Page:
ArmA II splits our critical reasoning right down the middle, like it's been blown in two by a well-placed sniper shot.
On the one hand, you have a classicly hardcore PC military sim with more vehicles than you poke a LAW at, a wide open environment, and killer multiplayer. Then, on the other, you've got a deeply flawed and buggy codebase and enormous system requirements.
To put it bluntly, ArmA II is a game that's easy to love, but very hard to actually like.
The ArmA series comes from deep inside serious-sim territory. As wonderful a game as Call of Duty 4 is in many respects, ArmA II smacks it upside the head so hard with the realism stick that it may as well be Starfox. In ArmA, real ballistics are a harsh mistress to wannbe snipers, and even taking down unaware guards with your trusty M4 Carbine becomes a game of skill. This, combined with the vast open spaces of an entire island to play with (the fictitious Chernarus), means that Arma is as much a game requiring vast patience as it is intense skill.
And a really good rig - even our beefy 4870X2-powered NRG rigs struggled with this on reasonable settings.
The single-player campaign starts off with the usual beats: a US taskforce is heading into this Eastern European island to head off... well... some baddies. The early mission briefings are delivered with such leaden prose that it's kind of hard to pay attention. But, eventually, you're choppered out to your dropzone, and you can get down to some good small unit action - you start as a simple soldier, but you'll progress through various levels of command and control as the campaign progesses.
The first mission also highlights some of the game's other strengths - you're on the ground to call in a missile strike on a comms facility, but it turns out its within a populated village. SO what do you do? Well, personally, we went in to scope the situation and see if placing charges would do the trick, which in turn opened up another mission as we discovered a local doctor being held hostage. Again, it's up to you to free him or stick to mission parameters, but that kind of organically evolving mission (we could have easily missed the doc) really helps the old immersion levels.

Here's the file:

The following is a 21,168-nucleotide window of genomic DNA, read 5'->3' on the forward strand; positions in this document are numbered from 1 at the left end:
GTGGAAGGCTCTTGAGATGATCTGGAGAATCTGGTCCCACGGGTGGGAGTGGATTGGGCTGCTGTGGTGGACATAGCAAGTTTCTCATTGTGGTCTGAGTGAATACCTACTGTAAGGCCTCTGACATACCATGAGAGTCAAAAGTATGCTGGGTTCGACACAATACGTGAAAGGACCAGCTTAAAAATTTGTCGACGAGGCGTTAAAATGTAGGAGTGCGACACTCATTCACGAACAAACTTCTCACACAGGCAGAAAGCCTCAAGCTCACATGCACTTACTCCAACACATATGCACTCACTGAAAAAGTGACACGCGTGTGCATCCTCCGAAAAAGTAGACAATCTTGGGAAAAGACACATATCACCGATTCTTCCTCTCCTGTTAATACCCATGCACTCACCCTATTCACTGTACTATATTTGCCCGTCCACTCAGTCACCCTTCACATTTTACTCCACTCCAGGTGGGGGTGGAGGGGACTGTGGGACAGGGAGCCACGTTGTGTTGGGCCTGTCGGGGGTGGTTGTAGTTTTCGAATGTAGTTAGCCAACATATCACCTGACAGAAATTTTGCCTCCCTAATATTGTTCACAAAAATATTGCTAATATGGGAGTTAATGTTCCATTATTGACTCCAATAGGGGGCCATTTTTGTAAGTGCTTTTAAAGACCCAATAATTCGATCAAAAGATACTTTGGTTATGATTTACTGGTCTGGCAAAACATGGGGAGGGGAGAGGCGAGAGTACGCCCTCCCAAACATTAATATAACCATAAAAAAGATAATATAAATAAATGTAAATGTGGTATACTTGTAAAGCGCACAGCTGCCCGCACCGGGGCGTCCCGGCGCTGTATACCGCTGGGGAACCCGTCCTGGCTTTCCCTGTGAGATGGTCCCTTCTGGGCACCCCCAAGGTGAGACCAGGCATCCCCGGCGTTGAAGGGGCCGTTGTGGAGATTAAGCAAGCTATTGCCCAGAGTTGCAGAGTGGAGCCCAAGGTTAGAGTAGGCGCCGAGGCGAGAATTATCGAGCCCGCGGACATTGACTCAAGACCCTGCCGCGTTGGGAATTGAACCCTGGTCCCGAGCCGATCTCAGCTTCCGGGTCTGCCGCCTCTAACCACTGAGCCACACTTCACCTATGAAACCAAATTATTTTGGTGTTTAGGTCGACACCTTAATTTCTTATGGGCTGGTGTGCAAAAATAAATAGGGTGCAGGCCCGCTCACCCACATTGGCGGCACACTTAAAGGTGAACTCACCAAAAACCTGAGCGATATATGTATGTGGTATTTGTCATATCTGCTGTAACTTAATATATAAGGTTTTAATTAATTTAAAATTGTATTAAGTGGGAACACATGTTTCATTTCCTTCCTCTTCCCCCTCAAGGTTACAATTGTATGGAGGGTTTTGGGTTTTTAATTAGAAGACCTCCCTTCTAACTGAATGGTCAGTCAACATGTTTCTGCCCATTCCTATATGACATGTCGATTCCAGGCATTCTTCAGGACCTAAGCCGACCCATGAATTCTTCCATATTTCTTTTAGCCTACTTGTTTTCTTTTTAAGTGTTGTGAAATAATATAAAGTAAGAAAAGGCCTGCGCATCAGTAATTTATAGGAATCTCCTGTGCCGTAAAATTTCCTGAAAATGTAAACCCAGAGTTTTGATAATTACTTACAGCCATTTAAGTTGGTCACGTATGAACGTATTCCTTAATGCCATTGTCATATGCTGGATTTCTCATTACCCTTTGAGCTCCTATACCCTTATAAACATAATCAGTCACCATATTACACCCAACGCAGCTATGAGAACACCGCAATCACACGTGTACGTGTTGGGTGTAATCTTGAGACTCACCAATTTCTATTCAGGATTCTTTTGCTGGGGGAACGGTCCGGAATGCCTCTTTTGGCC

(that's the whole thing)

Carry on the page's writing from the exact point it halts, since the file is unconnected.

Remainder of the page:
What doesn't help the immersion levels are the aforementioned horrendous dialogue, and that's even assuming the correct dialogue files actually play...
At this point, we really have to admit that we didn't get much farther into the campaign. There's only so many times I can hear my squadmates call out "There. Is. A... MAN at... HOUSE."
Procedural dialogue FAIL.
But that's just one of many fails throughout the game - from dodgy ATI support, to random and often strange examples of vehicle physics, this game frustrates almost as much as it exhilarates. Just a quick scan of the official forums reveals legions of fans who, like Mulder, just want to believe in the game - if only they could play it.
But if you strip out the friendly AI by getting into a co-op mission with some mates, ArmA II can really deliver the goods. Few games have provided the level of tactical involvement - Operation Flashpoint, which was a Bohemia Interactive title before Codemasters took it over, comes to mind - and depth that ArmA offers. In fact, most of that entertainment comes from the intense discussions you'll have with your squadmates as you discuss how to tackle the evolving mission - the tense action and pyrotechnics of combat is just the icing on the cake.
Essentially, ArmA II is a game that you really need to meet halfway - it won't do all the entertaining by itself, and it asks a lot of commitment from gamers to get the best out of it. It's deep and often too complex, but it can be infinitely rewarding.
Note: A patch has been released since the writing of this review that we have been informed fixes a lot of issues. Some do remain, but the game has improved.